[swift-evolution] protocol-oriented integers (take 2)

Dave Abrahams dabrahams at apple.com
Sat Jan 14 17:56:40 CST 2017

on Sat Jan 14 2017, Xiaodi Wu <swift-evolution at swift.org> wrote:

> On Fri, Jan 13, 2017 at 7:51 PM, Xiaodi Wu <xiaodi.wu at gmail.com>
> wrote:
>> Thanks, that's very helpful. Yes, my question was more directed to those
>> situations that can't be optimized away. It's good to know that the maximum
>> total cost is an and and a shift, which is what it sounded like but wasn't
>> made explicit.
> Oy, I misread your reply; the maximum total cost for a _masking_ shift is
> two very cheap instructions; the maximum total cost for a _smart_ shift is
> potentially higher. I know it's unrealistic, but what will we be looking at
> when it comes to this:
> ```
> func foo() -> UInt32 {
>     return arc4random() >> arc4random()
> }
> ```

This is a shift by an unsigned quantity, so we know it's positive.  It
should optimize down to something like this:

     let _lhs = arc4random(), _rhs = arc4random()
     return _rhs > 31 ? 0 : Builtin.shiftRight(_lhs, _rhs)

> On Fri, Jan 13, 2017 at 17:25 Stephen Canon <scanon at apple.com> wrote:
>>> > On Jan 13, 2017, at 5:14 PM, Xiaodi Wu via swift-evolution <
>>> swift-evolution at swift.org> wrote:
>>> >
>>> > [Resending to list with original message removed for length.]
>>> >
>>> > This is fantastic. Glad to see it take shape. Very neat and insightful
>>> to have trailingZeros on BinaryInteger but leadingZeros on
>>> FixedWidthInteger. A couple of questions on smart shifts: What is the
>>> performance penalty as compared to the existing operators? Beyond
>>> performance, what are the implications for migrating existing bit twiddling
>>> algorithms written in Swift 3?
>>> Hi Xiaodi —
>>> I don’t want to speak for Max and Dave, but I think I can provide some
>>> insight for your questions about shifts.
>>> First, the overwhelming majority of shifts have a compile-time-constant
>>> RHS. For these cases, there’s no performance change (except that the smart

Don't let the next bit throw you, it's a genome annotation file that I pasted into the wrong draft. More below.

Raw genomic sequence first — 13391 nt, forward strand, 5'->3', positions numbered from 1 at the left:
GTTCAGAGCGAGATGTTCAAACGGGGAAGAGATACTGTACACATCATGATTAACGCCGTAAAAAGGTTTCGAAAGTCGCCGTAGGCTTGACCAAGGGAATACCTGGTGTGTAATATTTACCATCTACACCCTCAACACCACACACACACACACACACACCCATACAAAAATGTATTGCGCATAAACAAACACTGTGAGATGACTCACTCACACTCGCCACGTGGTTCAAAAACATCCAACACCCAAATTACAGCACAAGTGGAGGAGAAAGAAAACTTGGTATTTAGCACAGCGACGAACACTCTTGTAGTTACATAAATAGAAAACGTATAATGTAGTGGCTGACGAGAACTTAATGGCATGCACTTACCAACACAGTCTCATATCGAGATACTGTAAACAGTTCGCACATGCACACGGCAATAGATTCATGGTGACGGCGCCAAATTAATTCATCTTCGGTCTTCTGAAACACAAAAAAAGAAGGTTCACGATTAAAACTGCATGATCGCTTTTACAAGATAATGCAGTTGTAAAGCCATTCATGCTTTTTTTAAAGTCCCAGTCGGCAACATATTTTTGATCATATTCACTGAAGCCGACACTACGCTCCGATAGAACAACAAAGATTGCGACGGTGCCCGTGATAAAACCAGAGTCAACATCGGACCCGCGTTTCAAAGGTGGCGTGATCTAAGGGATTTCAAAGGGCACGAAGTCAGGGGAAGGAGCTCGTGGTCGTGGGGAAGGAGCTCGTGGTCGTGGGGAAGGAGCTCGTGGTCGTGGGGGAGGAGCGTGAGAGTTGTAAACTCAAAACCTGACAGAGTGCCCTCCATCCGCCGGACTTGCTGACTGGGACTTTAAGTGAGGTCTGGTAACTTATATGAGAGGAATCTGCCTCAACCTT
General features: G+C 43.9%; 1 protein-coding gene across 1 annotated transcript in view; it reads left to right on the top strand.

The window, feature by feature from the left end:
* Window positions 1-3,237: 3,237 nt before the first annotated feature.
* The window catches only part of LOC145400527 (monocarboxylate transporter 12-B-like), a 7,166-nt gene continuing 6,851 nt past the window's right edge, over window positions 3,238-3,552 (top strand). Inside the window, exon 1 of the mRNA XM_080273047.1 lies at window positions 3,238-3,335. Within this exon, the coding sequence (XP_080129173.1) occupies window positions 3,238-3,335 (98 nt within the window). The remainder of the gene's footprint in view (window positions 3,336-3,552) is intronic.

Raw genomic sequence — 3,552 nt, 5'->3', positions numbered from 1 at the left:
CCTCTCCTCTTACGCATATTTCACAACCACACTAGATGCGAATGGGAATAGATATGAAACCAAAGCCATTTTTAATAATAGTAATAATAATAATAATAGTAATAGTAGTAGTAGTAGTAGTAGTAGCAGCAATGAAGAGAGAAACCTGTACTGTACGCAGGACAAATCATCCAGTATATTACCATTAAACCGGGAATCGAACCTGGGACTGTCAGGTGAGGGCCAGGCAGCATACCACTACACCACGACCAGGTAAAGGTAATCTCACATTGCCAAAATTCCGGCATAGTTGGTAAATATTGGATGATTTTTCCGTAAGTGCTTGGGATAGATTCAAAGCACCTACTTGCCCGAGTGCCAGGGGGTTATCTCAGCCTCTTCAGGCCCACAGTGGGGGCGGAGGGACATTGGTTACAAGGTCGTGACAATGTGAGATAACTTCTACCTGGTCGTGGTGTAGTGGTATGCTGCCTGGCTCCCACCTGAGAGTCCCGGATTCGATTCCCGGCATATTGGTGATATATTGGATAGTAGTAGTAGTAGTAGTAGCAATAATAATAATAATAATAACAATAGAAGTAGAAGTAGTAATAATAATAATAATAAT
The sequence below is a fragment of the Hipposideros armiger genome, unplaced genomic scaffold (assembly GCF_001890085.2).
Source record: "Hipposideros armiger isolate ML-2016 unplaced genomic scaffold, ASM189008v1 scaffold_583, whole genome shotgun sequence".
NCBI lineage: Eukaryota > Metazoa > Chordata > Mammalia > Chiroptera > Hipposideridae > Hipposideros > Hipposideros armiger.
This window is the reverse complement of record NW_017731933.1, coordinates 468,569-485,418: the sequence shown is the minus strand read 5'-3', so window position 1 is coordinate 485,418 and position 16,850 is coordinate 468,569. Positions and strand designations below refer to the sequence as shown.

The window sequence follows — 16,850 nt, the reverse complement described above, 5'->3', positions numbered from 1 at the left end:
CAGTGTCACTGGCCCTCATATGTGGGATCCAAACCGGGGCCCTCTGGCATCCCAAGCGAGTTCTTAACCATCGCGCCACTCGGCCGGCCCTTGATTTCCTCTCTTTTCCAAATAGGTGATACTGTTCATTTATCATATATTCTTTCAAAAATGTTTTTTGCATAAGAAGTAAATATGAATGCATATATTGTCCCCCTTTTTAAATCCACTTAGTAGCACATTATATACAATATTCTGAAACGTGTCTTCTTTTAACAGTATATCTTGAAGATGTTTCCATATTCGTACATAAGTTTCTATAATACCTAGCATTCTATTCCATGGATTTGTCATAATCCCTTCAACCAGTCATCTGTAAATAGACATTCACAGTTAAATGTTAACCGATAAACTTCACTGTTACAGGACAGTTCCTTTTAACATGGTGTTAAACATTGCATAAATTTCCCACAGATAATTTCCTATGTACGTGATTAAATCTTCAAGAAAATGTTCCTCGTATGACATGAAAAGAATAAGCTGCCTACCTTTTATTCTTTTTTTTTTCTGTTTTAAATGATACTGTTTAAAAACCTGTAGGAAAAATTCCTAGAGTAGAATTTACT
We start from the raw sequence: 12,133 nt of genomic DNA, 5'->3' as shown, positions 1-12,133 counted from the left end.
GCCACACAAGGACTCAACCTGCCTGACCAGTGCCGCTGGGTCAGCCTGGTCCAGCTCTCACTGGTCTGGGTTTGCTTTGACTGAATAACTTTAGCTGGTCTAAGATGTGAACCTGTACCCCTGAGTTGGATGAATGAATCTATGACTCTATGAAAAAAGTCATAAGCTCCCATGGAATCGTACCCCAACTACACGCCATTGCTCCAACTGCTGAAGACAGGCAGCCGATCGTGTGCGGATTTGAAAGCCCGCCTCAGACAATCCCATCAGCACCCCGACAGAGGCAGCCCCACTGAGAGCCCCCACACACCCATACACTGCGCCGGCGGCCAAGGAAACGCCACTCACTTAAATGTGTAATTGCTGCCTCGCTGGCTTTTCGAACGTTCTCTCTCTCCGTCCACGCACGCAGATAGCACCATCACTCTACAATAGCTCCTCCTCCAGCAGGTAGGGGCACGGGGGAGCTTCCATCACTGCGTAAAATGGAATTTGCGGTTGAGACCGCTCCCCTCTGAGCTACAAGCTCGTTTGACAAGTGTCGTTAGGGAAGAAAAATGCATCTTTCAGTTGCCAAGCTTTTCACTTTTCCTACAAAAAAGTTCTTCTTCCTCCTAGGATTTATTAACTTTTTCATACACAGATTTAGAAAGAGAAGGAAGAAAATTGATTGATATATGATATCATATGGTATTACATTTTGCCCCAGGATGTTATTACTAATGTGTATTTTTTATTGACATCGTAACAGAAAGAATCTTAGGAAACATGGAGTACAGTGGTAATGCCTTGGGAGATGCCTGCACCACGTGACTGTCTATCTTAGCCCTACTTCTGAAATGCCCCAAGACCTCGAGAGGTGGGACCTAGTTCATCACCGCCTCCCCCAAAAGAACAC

>>> shifts may be able to optimize away the entire expression if the shift is
>>> overlarge).
>>> For smart shifts with non-constant right-hand sides, the compiler will
>>> frequently still be able to prove that the shift count is always positive
>>> or negative and less than word size (this handles a lot of the most common
>>> cases like normalizing an integer, reading from a bitstream, or shifting
>>> words of a bignum); again there’s no performance penalty.
>>> In the remaining cases where the compiler cannot bound the right-hand
>>> side, there will be some branches present; there may be a few regressions
>>> from these cases, but I expect most to be small (and the code
>>> simplifications are well worth it).  Users can always use the masking
>>> shifts, which lower to single instructions for 32b and 64b integers types
>>> on Intel and arm64, and which are at worst an and and a shift (two very
>>> cheap instructions) on other architectures.
>>> Basically, I expect there to be no perf impact for almost all code, and
>>> that the perf impact is relatively easily mitigated when it does occur.
>>> This is an easy tradeoff for fully-defined and sensible operator behavior.
>>> – Steve
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